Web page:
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In the question Is it common to review papers assigned to your supervisor?, it is answered that it is not uncommon for the advisor to ask a student to review a paper.

I was ok with it during my PhD program. But now my PhD is finished, and even though I keep working with my advisor on some research papers related to my thesis, he sent me a new request to review a paper on his behalf.

I really would not like to review this paper, as it was not assigned directly to me and I'm not a PhD student anymore. On the other hand, I don't want to sound rude and, in the future, I plan to work as a teacher on the same university, so I wouldn't like to burn any bridges.

How should I answer to this?

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    What do you mean by "on his behalf"? Why does it matter to you whether it was assigned directly to you or not? The work is the same, and so is the credit you get for it. If you think it'll help your career to review it, then of course you should. It's just a review. Why "I'm not a Ph.D. student anymore"? Reviewing is not a grad student thing. Professors review way more papers than grad students do. – Sverre Aug 30 '15 at 8:34
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    @Sverre the credit you get is not the same. Journals and conferences publish lists of reviewers, which you are not on if you just get papers delegated to you. Whether or not this is important is another matter, but it is not entirely irrelevant. – Marc Claesen Aug 30 '15 at 8:35
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    @MarcClaesen That depends on what the OP means by "on his behalf". I've had professors give papers to me to review, but then the journals transferred the assignment from them to me. – Sverre Aug 30 '15 at 8:37
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    @Sverre I see your point. Maybe I jumped the gun thinking "on his behalf" immediately implies "without anyone knowing it wasn't the prof" (though I think this is what the OP meant). OP: can you clarify? – Marc Claesen Aug 30 '15 at 8:39
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    Guys, I think the OP is really not interested in a discussion of the practice in general. Can we please answer the actual question whether one should still do reviews for the professor after graduation? – xLeitix Aug 30 '15 at 10:58
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I think this dilemma can be best understood by separating it into two sub-questions:

  1. To what extent should you be doing reviews after graduation?
  2. Assuming you are doing reviews, does it matter whether they are sub-review requests coming from your former advisor?

For the first question, there are already good answers on this site about number of reviews and about whether reviewing is mandatory. Both essentially say that reviewing is good community service but never required, and it's better to not review than to give a poor quality or resentful review. Considering this, if this paper came as a direct review request to you from a journal / conference rather than a sub-review request from your former advisor, would you be willing to review it? If the answer is no (which I think it might be given what you wrote in your question), then the fact that it came from your former advisor is beside the point; you can politely decline just like you would if you had been asked directly.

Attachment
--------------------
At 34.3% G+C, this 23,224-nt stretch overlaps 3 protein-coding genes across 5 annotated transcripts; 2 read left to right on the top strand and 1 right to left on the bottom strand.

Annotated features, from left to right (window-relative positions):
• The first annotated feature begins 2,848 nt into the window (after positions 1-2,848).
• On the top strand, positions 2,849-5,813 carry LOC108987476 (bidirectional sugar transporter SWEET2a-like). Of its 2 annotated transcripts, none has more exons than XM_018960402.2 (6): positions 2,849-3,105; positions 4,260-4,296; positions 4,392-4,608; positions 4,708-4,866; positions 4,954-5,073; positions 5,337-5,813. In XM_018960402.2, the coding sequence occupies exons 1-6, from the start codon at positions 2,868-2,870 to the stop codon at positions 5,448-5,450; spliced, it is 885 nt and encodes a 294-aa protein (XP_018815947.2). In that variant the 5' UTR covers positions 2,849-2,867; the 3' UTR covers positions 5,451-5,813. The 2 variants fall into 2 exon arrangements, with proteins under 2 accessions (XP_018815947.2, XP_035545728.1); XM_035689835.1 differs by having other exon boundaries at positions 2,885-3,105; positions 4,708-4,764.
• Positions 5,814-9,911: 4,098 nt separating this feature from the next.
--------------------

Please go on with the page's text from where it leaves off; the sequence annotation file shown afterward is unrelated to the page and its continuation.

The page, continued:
Now, if you would be willing to review if asked directly, but not when asked as a sub-reviewer by your former advisor, you need to ask yourself why this is, and frame your response accordingly. For example:

  • If you are concerned about getting credit for your service and the review request is from a journal, then you can tell your former advisor you're wanting to build relationships with journals and ask them to have the journal transfer the review request (conferences may be unwilling to transfer, depending on how they manage their program committee).

  • If you're feeling resentful because you want to "leave the nest" and the way that you were asked makes you feel your advisor is still treating you like a student, then you might respond by saying you are very busy in your current position (no doubt true) and suggesting that your former advisor send this to one of their current students instead of you.

Other reasons may have other responses, but these are the main ones that I could think of, and I think may cover the most likely possibilities.

  • Yes, this is the answer I need. It's a mix of the two reasons you wrote, and I'm going to base my response according to this. Thanks. – Chaotic Aug 30 '15 at 23:03
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I assume you mean to review a paper for a journal. When a paper is assigned for review, it is supposed to be reviewed by the assignee, and not given to a student. So you should politely but firmly decline.

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    That answer misses the point entirely. – xLeitix Aug 30 '15 at 10:50

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